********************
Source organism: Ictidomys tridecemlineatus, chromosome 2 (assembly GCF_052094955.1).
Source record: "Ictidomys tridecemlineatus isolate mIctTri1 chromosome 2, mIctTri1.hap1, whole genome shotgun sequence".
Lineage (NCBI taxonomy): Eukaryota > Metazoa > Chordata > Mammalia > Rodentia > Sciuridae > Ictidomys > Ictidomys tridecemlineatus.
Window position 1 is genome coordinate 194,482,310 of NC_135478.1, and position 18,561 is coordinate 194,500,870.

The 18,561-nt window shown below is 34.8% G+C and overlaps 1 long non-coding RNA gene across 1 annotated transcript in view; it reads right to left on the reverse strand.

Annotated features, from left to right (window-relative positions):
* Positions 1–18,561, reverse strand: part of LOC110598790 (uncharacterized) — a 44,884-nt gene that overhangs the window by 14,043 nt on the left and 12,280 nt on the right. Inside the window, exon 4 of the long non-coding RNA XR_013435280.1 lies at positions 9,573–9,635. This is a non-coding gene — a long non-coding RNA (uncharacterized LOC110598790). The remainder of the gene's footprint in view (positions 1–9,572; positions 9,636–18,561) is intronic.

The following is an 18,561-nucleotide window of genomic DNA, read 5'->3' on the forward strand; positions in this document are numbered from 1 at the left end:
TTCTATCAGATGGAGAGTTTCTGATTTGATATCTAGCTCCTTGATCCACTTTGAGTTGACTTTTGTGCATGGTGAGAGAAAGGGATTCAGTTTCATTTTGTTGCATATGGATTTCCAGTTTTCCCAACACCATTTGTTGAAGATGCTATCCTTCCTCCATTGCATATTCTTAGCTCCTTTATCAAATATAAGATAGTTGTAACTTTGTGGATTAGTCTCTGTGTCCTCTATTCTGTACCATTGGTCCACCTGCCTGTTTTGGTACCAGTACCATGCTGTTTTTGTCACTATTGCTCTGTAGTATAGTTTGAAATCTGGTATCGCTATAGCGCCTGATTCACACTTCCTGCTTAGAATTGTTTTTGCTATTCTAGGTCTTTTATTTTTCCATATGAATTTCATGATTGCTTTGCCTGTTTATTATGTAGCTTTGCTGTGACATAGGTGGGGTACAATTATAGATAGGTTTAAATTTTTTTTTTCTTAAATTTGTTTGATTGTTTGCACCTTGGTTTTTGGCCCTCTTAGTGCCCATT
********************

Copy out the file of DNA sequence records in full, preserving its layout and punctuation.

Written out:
Source organism: Ictidomys tridecemlineatus, chromosome 2 (assembly GCF_052094955.1).
Source record: "Ictidomys tridecemlineatus isolate mIctTri1 chromosome 2, mIctTri1.hap1, whole genome shotgun sequence".
Lineage (NCBI taxonomy): Eukaryota > Metazoa > Chordata > Mammalia > Rodentia > Sciuridae > Ictidomys > Ictidomys tridecemlineatus.
Window position 1 is genome coordinate 194,482,310 of NC_135478.1, and position 18,561 is coordinate 194,500,870.

The 18,561-nt window shown below is 34.8% G+C and overlaps 1 long non-coding RNA gene across 1 annotated transcript in view; it reads right to left on the reverse strand.

Annotated features, from left to right (window-relative positions):
* Positions 1–18,561, reverse strand: part of LOC110598790 (uncharacterized) — a 44,884-nt gene that overhangs the window by 14,043 nt on the left and 12,280 nt on the right. Inside the window, exon 4 of the long non-coding RNA XR_013435280.1 lies at positions 9,573–9,635. This is a non-coding gene — a long non-coding RNA (uncharacterized LOC110598790). The remainder of the gene's footprint in view (positions 1–9,572; positions 9,636–18,561) is intronic.

The following is an 18,561-nucleotide window of genomic DNA, read 5'->3' on the forward strand; positions in this document are numbered from 1 at the left end:
TTCTATCAGATGGAGAGTTTCTGATTTGATATCTAGCTCCTTGATCCACTTTGAGTTGACTTTTGTGCATGGTGAGAGAAAGGGATTCAGTTTCATTTTGTTGCATATGGATTTCCAGTTTTCCCAACACCATTTGTTGAAGATGCTATCCTTCCTCCATTGCATATTCTTAGCTCCTTTATCAAATATAAGATAGTTGTAACTTTGTGGATTAGTCTCTGTGTCCTCTATTCTGTACCATTGGTCCACCTGCCTGTTTTGGTACCAGTACCATGCTGTTTTTGTCACTATTGCTCTGTAGTATAGTTTGAAATCTGGTATCGCTATAGCGCCTGATTCACACTTCCTGCTTAGAATTGTTTTTGCTATTCTAGGTCTTTTATTTTTCCATATGAATTTCATGATTGCTTTGCCTGTTTATTATGTAGCTTTGCTGTGACATAGGTGGGGTACAATTATAGATAGGTTTAAATTTTTTTTTTCTTAAATTTGTTTGATTGTTTGCACCTTGGTTTTTGGCCCTCTTAGTGCCCATT